From the news desk

2019 in a nutshell: Stories that impacted the Muslim community

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The VOC newsroom had a busy year in 2019 with both heart-warming and heart-breaking stories making headlines. These ranged from the exhibition of the Prophet’s (PBUH) relics making history by being on display to the heartbreaking and tragic news of the Christchurch terror attacks on the Muslim community in New Zealand which shocked the world and heightened global sociopolitical tensions.

Take a look at VOC’s list of the most notable stories covered by our newsroom which affected the Muslim community in Cape Town and South Africa 

An elderly couple, both aged 82, was found dead in their Ottery home at the beginning of the year. Rugaya and Riedwaan Addinall were found murdered and two suspects were subsequently arrested for the crime. The motive seemed to be an escalation of a robbery. The local community was shocked by the murders and many felt that crime in Cape Town had reached its peak.

A national conference exclusive to the black Muslim community in South Africa stirred up intense debate on social media. The conference aimed to establish a black Muslim think tank and discuss the growth and development of black Muslims. The motivation behind the conference was essentially that black Muslims face unique challenges in South Africa. However, public opinion on whether it was a good idea or not was divided.

For the first time in its 367-year history, the Muslim community was able to view the priceless relics of the Prophet Muhammad (pbuh). Various items that date back 1,440 years to his lifetime were on display and the public was able to view them, free of charge, at the Al Kaaf Human Rights Centre in District Six.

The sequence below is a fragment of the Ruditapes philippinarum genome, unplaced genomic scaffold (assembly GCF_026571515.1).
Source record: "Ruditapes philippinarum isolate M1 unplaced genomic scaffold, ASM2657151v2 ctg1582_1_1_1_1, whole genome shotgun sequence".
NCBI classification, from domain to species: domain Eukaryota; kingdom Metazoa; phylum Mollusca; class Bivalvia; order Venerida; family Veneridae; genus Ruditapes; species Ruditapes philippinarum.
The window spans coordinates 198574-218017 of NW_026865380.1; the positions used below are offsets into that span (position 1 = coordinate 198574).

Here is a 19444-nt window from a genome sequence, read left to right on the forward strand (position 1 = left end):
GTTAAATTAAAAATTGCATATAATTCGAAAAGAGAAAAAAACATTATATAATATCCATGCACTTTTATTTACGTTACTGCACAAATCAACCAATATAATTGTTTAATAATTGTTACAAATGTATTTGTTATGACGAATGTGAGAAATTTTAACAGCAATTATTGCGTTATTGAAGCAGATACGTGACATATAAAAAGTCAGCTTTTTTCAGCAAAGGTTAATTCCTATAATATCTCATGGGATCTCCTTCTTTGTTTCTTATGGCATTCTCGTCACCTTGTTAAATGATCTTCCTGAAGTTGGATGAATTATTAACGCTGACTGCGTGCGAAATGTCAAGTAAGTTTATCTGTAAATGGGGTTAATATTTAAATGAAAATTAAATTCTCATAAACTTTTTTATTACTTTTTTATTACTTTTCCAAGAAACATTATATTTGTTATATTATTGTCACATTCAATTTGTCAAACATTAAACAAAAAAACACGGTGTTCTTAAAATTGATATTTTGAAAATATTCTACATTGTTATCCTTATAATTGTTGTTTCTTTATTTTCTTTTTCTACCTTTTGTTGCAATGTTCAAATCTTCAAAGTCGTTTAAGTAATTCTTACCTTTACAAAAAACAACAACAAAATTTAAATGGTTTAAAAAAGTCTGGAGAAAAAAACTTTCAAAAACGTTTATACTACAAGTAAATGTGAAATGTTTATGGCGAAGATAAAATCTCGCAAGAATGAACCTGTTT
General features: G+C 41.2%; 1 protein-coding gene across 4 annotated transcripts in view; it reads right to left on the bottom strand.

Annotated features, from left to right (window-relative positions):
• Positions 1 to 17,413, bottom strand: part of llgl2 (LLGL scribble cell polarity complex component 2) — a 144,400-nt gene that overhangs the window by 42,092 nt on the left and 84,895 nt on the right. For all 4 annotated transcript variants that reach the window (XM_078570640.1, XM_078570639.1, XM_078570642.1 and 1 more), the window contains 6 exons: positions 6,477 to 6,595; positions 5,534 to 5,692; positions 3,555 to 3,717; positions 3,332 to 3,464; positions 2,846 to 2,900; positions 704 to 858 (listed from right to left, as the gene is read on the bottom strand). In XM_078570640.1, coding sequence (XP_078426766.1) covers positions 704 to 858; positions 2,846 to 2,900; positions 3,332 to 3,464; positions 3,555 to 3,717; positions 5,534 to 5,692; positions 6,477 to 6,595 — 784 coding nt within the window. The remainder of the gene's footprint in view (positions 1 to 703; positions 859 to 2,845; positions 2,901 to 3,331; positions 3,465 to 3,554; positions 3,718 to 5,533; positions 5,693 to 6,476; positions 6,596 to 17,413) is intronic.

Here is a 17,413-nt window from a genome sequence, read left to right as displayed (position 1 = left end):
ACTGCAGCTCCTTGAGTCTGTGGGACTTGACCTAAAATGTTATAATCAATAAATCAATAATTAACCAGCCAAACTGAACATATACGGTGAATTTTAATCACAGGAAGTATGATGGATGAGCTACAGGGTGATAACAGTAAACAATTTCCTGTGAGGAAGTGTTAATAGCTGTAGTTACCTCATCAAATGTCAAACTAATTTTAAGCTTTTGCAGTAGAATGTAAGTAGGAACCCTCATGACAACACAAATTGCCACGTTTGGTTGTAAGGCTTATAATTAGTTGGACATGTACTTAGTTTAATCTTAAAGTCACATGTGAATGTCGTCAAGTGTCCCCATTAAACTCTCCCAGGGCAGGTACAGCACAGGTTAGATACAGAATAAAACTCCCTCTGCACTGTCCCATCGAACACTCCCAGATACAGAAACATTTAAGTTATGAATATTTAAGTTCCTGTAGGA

After the Christchurch terror attacks on the Muslim community in Christchurch, New Zealand, Capetonians living in New Zealand expressed their shock and horror at the attacks and described the tense atmosphere in the country. However, this tragedy resulting in an outpouring of love and support from New Zealanders and an effort to promote tolerance and social cohesion.

On 30th April, history was made when Arts and Culture Minister Nathi Mthethwa announced that 19 historical places in Bo-Kaap would finally be declared as national heritage sites. The areas include several mosques, schools, homesteads and the Bo-Kaap Museum. It comes after a decade long battle by local activists and historians to preserve the area’s unique cultural and historical roots. The community has been beset with challenges over gentrification and the construction of high-rise buildings. The minister’s decision follows on the back of the City of Cape Town council’s approval of the inclusion of the Bo-Kaap area in a Heritage Protection Overlay Zone (HPOZ).